Srimad Bhagvata Mahapurana Book 9 Chapter 22:1-17

Book 9: Chapter 22

Srimad Bhagvata Mahapurana: Book 9: Chapter 22: Verses 1-17
The genealogy of the Pancalas, the Kurus and the kings of Magadha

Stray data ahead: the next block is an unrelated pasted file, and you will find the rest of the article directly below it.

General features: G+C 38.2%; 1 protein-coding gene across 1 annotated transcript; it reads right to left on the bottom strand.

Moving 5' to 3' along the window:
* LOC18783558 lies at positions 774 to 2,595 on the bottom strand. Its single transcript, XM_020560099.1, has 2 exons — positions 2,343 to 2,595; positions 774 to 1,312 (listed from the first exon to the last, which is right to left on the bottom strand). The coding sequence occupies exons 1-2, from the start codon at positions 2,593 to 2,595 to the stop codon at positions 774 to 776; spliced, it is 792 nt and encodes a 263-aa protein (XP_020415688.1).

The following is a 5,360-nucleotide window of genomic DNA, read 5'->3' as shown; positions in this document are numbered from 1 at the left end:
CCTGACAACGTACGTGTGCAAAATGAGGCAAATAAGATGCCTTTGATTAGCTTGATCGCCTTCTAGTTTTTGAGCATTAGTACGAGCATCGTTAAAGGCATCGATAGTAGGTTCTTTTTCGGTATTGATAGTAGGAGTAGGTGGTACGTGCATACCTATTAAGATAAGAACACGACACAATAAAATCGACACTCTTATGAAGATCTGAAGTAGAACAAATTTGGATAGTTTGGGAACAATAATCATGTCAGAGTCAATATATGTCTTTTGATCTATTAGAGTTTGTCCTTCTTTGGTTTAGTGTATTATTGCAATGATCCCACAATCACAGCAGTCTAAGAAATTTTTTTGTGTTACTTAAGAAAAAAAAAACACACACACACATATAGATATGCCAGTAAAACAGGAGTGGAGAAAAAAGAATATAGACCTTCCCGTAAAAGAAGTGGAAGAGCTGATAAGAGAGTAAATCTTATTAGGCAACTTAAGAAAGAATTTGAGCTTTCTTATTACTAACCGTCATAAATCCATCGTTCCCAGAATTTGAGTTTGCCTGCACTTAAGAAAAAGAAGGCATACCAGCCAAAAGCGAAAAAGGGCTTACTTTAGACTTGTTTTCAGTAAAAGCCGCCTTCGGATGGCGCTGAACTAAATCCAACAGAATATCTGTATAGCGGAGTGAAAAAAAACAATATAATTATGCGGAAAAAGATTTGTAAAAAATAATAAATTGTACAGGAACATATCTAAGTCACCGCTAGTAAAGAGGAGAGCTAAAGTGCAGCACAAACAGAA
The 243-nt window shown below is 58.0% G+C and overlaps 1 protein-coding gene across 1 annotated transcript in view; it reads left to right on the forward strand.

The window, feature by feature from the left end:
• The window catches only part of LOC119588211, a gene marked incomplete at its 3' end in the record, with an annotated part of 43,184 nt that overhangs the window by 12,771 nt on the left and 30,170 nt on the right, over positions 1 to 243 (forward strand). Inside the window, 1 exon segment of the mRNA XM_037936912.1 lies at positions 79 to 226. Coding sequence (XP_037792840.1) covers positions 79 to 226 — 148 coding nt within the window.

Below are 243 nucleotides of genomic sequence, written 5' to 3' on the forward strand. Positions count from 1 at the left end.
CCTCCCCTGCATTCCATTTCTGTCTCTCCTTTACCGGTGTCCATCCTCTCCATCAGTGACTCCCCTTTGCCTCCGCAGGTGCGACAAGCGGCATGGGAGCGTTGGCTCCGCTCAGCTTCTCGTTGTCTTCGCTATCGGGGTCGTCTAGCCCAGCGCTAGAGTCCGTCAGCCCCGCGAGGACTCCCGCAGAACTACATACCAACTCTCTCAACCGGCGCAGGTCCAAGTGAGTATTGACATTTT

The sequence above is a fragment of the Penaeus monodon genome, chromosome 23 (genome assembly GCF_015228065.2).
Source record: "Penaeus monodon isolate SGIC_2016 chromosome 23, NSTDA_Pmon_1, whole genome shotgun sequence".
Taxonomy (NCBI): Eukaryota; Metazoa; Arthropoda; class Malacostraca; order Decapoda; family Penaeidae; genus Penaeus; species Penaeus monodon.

Sri Suka resumed : From (the loins of) Divodasa appeared Mitreyu; and his sons, 0 protector of men, were Cyavana, Sudasa, Sahadeva and Somaka, the father of Jantu. (In fact,) Somaka had a hundred sons, of whom Prsata was the youngest. His son was Drupada, whose sons (again) were Dhrstadyumna and others; while Draupadi was his daughter. From (the loins of) Dhrstadyumna appeared Dhrstaketu. These are the scions of Bharmyaswa, also known as the Pancalas. From (the loins of) Rksa, who was another son of Ajamidha, appeared Samvarana. From his loins appeared, through Tapati, a daughter of the sun-god, Kuru, the lord of Kuruksetra. Pariksit, Sudhanwa, Jahnu and Nisadhaswa were the sons of Kuru. Sudhanwa's son was Suhotra, from whom followed Cyavana; and of Cyavana was born Krti. His son was Uparicara Vasu, of whom were born Brhadratha and others. (Of them) Kusamba, Matsya, Pratyagra, Cedipa and others were the rulers of the kingdom of Cedi. From (the loins of) Brhadratha sprang up Kusagra. His son was Rsabha. Of the latter was born a son, Satyahita (by name) whose son was Puspavan and the son of the last-named was Jahu. From (the loins of) Brhadratha through another wife appeared two halves (of a fully developed human foetus). They were thrown away by the mother and were sportingly joined together by (an ogress named) Jara, uttering the words "Live I Live !!" and there appeared the son, Jarasandha (united by Jana) (by name). Of him was born Sahadeva, and from (the loins of) Sahadeva appeared Somapi, from whom appeared Srutasrava. (Of the four sons of Kuru,) Pariksit, (the eldest) remained issueless, while Jahu's son was named Suratha. From the loins of the latter sprang up Viduratha, of whom Sarvabhauma was born; and from Sarvabhauma followed Jayasena, whose son was Radhika and from (the loins of) the last-named indeed appeared Ayuta. From (the loins of) Ayuta, again, sprang up Krodhana, of whom was born Devatithi; and his son was Rsya. The son of Rsya was Dilipa whose son, again, was Pratipa. Devapi, Santanu and Bahlika--these were the sons of Pratipa. Relinquishing his (claim to the) ancestral kingdom, Devapi, for his part, retired to the forest. (Hence his younger brother) Santanu, who was called by the name of Mahabhisa (a great physician) in his previous birth, became the king. (Even in that life) whatever old man he touched with his hands would regain his youth and also experience great relief. Through this act of his he came to be known as Santanu (affording relief to one's body). (Once upon a time) when lndra (the god of rain) did not send down showers in his kingdom for a period of twelve years, Santanu (on approaching and seeking the advice of Brahmanas) was replied to by the Brahmanas (as follows):--He (too) who (like) you) enjoys sovereignty first (In the presence of his elder brother) falls under the category of Parivetta* (and is therefore a sinner in the eyes of the Sastras). (Hence) return the kingdom at once to your elder brother (Devapi) for the prosperity of the city as well as of the state (which depends on a good rainfall, the latter having been obstructed by your aforesaid sin)." Thus exhorted by the Brahmanas, Santanu (approached and) tried to persuade his elder brother (Devapi) to accept the throne. Having (already) been led away from (the path of) the Vedas by Brahmanas--sent (to him in advance) by Santanu's minister (Asmarata)-through their speech (expressing heretical views), Devapi, however, spoke words blaspheming the teachings of the Vedas. It is then that the god of rain released showers (because Devapi now became disqualified for the throne due to his apostasy and Santanu ceased to be guilty any more). Devapi (who was eventually disillusioned) took to (the practice of) Yoga and took up his abode in Kalapagrama (where he is still residing).



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